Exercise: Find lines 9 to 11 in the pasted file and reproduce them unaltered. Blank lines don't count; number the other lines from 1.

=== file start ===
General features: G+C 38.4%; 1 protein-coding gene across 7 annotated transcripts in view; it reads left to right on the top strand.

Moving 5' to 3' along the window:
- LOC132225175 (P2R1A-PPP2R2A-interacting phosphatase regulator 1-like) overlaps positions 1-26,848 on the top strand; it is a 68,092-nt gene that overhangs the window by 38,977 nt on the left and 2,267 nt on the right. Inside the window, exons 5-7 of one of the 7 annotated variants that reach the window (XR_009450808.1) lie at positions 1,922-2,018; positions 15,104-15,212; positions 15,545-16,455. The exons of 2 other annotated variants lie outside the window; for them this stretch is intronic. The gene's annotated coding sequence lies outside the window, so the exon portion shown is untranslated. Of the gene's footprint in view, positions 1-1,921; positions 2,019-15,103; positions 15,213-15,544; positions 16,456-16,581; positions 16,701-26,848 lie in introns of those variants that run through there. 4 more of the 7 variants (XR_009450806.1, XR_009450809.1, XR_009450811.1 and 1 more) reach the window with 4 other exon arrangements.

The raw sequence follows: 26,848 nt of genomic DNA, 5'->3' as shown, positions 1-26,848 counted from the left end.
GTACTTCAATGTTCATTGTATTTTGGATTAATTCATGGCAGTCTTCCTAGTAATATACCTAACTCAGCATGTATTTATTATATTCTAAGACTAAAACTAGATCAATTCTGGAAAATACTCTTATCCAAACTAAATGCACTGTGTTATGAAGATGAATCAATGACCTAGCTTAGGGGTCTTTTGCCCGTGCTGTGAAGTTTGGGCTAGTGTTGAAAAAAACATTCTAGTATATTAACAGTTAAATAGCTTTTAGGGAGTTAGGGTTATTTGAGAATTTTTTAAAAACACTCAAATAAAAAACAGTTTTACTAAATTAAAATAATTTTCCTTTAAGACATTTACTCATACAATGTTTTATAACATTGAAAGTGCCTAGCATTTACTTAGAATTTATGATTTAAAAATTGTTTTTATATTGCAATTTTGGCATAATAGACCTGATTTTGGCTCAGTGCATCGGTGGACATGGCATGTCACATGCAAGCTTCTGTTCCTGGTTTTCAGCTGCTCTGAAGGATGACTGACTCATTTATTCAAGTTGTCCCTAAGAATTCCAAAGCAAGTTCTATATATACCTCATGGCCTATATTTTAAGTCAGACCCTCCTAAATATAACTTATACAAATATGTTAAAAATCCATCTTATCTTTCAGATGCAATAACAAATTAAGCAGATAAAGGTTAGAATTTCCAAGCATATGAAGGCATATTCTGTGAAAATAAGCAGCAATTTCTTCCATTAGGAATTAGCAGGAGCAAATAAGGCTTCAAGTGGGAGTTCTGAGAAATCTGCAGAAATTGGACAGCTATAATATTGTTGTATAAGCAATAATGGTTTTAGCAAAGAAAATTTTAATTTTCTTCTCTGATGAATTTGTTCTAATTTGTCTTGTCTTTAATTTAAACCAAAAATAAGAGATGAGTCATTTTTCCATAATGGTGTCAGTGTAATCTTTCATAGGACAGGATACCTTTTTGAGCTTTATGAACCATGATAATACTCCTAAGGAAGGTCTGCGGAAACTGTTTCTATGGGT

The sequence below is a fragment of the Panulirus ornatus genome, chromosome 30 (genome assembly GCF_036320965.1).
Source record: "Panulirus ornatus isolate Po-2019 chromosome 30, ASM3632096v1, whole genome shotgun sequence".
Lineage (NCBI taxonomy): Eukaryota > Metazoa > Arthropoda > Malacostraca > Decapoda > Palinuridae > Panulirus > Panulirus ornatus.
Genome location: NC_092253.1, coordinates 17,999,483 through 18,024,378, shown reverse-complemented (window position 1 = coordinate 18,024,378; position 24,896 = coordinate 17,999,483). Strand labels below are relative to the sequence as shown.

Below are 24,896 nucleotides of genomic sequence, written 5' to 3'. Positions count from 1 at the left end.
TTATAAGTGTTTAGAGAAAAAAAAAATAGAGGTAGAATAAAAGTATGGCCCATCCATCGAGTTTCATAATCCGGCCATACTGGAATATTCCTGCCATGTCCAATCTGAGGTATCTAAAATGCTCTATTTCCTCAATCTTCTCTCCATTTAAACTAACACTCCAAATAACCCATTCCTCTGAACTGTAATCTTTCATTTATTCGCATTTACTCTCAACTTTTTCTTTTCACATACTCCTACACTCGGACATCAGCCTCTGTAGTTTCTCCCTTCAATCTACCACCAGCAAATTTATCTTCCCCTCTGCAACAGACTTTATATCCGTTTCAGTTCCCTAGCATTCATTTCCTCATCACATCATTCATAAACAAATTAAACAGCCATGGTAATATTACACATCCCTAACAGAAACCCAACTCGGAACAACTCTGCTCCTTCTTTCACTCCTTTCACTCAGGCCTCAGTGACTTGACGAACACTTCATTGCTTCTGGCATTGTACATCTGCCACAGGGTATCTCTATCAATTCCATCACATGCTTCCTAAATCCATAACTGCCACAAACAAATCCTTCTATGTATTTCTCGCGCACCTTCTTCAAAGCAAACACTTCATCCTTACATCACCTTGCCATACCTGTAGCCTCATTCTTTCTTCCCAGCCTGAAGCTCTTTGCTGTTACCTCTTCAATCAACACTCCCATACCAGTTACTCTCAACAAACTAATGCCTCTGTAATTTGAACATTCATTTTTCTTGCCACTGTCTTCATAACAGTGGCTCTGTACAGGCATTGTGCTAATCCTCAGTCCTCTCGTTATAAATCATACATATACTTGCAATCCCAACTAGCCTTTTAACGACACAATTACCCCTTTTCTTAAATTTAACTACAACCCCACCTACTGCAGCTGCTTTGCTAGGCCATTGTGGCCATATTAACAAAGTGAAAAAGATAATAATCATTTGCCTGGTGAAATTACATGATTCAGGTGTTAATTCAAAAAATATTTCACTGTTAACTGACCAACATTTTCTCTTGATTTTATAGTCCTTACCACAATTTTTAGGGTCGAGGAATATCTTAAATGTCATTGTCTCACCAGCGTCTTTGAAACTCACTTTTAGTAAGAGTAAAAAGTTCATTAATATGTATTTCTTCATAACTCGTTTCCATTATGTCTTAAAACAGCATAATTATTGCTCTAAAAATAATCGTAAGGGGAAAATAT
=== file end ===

Genome location: NC_092253.1, coordinates 17,999,483 through 18,024,378, shown reverse-complemented (window position 1 = coordinate 18,024,378; position 24,896 = coordinate 17,999,483). Strand labels below are relative to the sequence as shown.

Below are 24,896 nucleotides of genomic sequence, written 5' to 3'. Positions count from 1 at the left end.
TTATAAGTGTTTAGAGAAAAAAAAAATAGAGGTAGAATAAAAGTATGGCCCATCCATCGAGTTTCATAATCCGGCCATACTGGAATATTCCTGCCATGTCCAATCTGAGGTATCTAAAATGCTCTATTTCCTCAATCTTCTCTCCATTTAAACTAACACTCCAAATAACCCATTCCTCTGAACTGTAATCTTTCATTTATTCGCATTTACTCTCAACTTTTTCTTTTCACATACTCCTACACTCGGACATCAGCCTCTGTAGTTTCTCCCTTCAATCTACCACCAGCAAATTTATCTTCCCCTCTGCAACAGACTTTATATCCGTTTCAGTTCCCTAGCATTCATTTCCTCATCACATCATTCATAAACAAATTAAACAGCCATGGTAATATTACACATCCCTAACAGAAACCCAACTCGGAACAACTCTGCTCCTTCTTTCACTCCTTTCACTCAGGCCTCAGTGACTTGACGAACACTTCATTGCTTCTGGCATTGTACATCTGCCACAGGGTATCTCTATCAATTCCATCACATGCTTCCTAAATCCATAACTGCCACAAACAAATCCTTCTATGTATTTCTCGCGCACCTTCTTCAAAGCAAACACTTCATCCTTACATCACCTTGCCATACCTGTAGCCTCATTCTTTCTTCCCAGCCTGAAGCTCTTTGCTGTTACCTCTTCAATCAACACTCCCATACCAGTTACTCTCAACAAACTAATGCCTCTGTAATTTGAACATTCATTTTTCTTGCCACTGTCTTCATAACAGTGGCTCTGTACAGGCATTGTGCTAATCCTCAGTCCTCTCGTTATAAATCATACATATACTTGCAATCCCAACTAGCCTTTTAACGACACAATTACCCCTTTTCTTAAATTTAACTACAACCCCACCTACTGCAGCTGCTTTGCTAGGCCATTGTGGCCATATTAACAAAGTGAAAAAGATAATAATCATTTGCCTGGTGAAATTACATGATTCAGGTGTTAATTCAAAAAATATTTCACTGTTAACTGACCAACATTTTCTCTTGATTTTATAGTCCTTACCACAATTTTTAGGGTCGAGGAATATCTTAAATGTCATTGTCTCACCAGCGTCTTTGAAACTCACTTTTAGTAAGAGTAAAAAGTTCATTAATATGTATTTCTTCATAACTCGTTTCCATTATGTCTTAAAACAGCATAATTATTGCTCTAAAAATAATCGTAAGGGGAAAATAT